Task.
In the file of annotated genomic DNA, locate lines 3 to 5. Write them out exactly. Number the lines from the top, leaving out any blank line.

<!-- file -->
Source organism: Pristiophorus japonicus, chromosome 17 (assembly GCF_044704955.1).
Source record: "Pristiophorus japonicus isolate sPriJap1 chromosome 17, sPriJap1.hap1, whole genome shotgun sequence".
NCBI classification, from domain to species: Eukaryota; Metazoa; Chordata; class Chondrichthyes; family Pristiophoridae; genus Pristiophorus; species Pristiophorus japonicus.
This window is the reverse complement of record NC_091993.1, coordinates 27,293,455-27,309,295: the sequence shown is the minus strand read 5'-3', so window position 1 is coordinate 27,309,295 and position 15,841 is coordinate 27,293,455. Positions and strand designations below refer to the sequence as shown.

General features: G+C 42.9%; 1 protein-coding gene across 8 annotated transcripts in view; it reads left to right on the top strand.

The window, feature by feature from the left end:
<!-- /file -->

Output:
NCBI classification, from domain to species: Eukaryota; Metazoa; Chordata; class Chondrichthyes; family Pristiophoridae; genus Pristiophorus; species Pristiophorus japonicus.
This window is the reverse complement of record NC_091993.1, coordinates 27,293,455-27,309,295: the sequence shown is the minus strand read 5'-3', so window position 1 is coordinate 27,309,295 and position 15,841 is coordinate 27,293,455. Positions and strand designations below refer to the sequence as shown.

General features: G+C 42.9%; 1 protein-coding gene across 8 annotated transcripts in view; it reads left to right on the top strand.